This really is a clash of mental models. At the time of Project Big Picture, John Henry, the owner of Liverpool, gave an interview in which he expressed his growing dissatisfaction with the structure of competition in soccer and argued that television money and fear of relegation blunted ambition.

I have found the same issue when trying to teach my students at the University of Michigan about promotion and relegation and the structure of league competition in European soccer. Once explained to them, they express puzzlement that it has survived and are adamant that Americans would never stomach it. To an American mindset, why wouldn’t you want to create a new competition with more exciting games and leave the past behind? Don’t look down, look up!

In fairness, the ESL project was not entirely driven by Americans. It was fronted by the Spanish president of Real Madrid, backed by the Russian owner of Chelsea, the British owner of Tottenham Hotspur, and the Emirati owner of Manchester City, among others. But without doubt, the concept was entirely based on the closed league model of sport in the United States.

The ferocity of the protests has demonstrated that the European mindset in relation to sport is completely different. A large part of it may just be a devotion to tradition, but it is also about the commitment to the principle of competition based on sporting merit. No matter how unbalanced the competition might turn out in practice, the principle of equality of opportunity is inviolable. It is hard to think of any other example in recent years of public opinion having such an immediate and decisive effect on a business plan—except perhaps the backlash against New Coke in 1985, where the old recipe was reintroduced just three months later.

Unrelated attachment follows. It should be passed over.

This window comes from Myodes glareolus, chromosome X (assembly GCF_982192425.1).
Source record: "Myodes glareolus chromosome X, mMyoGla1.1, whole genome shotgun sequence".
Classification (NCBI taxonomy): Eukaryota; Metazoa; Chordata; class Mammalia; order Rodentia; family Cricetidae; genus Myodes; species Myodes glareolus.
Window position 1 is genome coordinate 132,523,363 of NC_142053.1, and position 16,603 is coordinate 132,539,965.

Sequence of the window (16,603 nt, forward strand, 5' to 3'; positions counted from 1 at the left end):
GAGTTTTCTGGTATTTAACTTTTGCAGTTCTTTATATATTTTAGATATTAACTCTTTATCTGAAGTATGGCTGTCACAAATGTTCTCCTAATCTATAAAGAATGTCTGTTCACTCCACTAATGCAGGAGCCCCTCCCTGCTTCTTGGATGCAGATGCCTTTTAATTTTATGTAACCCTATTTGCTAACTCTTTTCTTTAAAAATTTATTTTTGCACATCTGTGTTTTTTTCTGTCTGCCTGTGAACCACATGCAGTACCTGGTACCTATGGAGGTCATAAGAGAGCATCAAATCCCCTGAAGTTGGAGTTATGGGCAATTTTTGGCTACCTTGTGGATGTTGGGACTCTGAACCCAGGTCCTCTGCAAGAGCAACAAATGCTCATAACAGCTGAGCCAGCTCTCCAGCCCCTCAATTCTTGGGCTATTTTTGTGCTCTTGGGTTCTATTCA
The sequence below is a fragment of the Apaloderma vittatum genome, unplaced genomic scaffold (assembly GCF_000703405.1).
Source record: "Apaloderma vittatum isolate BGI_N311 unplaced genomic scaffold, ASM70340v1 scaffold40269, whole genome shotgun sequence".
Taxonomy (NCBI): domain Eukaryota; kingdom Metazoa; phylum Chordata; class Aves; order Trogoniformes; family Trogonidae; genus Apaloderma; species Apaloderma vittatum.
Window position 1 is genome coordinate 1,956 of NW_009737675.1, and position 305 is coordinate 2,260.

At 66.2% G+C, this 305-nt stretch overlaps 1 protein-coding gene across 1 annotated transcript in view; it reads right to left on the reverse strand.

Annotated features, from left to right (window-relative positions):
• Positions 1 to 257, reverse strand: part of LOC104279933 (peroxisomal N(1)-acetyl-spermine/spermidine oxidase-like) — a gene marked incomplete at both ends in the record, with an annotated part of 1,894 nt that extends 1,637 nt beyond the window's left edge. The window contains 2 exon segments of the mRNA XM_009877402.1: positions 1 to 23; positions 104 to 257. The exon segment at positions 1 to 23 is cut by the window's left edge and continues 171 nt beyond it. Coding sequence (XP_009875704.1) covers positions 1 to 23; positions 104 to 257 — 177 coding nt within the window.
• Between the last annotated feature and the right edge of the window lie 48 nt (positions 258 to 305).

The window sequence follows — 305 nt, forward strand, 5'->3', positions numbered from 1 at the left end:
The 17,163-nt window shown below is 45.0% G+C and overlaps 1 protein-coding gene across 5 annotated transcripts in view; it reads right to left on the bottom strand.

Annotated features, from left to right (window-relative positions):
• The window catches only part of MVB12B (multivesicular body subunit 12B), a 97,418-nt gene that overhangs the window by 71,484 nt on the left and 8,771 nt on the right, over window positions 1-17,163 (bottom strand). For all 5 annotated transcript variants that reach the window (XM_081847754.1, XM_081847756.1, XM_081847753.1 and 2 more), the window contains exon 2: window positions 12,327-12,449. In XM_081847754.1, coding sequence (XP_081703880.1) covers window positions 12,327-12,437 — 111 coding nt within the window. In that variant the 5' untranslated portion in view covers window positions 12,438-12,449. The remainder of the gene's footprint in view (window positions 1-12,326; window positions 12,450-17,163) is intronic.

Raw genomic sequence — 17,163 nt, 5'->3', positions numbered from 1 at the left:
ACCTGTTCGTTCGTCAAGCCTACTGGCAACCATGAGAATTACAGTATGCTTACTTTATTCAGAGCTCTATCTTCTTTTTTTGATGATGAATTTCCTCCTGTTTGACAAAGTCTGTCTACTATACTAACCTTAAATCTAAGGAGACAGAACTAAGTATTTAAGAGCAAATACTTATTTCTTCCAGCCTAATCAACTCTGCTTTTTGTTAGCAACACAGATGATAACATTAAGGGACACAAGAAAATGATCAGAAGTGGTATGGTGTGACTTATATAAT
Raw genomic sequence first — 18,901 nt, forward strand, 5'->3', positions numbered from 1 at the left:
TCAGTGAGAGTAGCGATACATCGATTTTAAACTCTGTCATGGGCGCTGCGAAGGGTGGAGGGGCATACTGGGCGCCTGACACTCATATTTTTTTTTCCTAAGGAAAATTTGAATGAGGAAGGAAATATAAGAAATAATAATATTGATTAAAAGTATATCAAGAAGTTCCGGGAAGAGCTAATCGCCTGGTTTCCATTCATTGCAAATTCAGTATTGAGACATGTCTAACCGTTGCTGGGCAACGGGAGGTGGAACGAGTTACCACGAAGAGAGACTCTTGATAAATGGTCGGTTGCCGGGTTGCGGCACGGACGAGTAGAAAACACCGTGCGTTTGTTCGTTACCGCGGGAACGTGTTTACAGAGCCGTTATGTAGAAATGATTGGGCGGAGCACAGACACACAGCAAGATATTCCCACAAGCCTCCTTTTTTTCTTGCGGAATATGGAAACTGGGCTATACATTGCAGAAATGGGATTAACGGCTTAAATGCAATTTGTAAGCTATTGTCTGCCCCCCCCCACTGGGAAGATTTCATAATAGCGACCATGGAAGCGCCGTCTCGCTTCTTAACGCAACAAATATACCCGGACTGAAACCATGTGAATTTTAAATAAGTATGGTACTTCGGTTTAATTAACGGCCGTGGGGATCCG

Europeans have long moaned about the encroachment of U.S. corporations on European culture, from Euro Disney to Big Macs and Starbucks, but the reality is that Europeans actually like all these things, as their success shows. But over soccer—or perhaps, let’s say football—they’re ready to draw a line in the sand.

Stefan Szymanski is the Stephen J. Galetti professor of sport management at the University of Michigan. He started researching the economics of professional soccer in 1989 and has since written more than 100 peer-reviewed papers and 10 books on sports-related subjects, including the bestseller Soccernomics (with Simon Kuper). His most recent books are It’s Football, Not Soccer (and Vice Versa) (2018) and City of Champions (2020), both co-authored with Silke-Maria Weineck.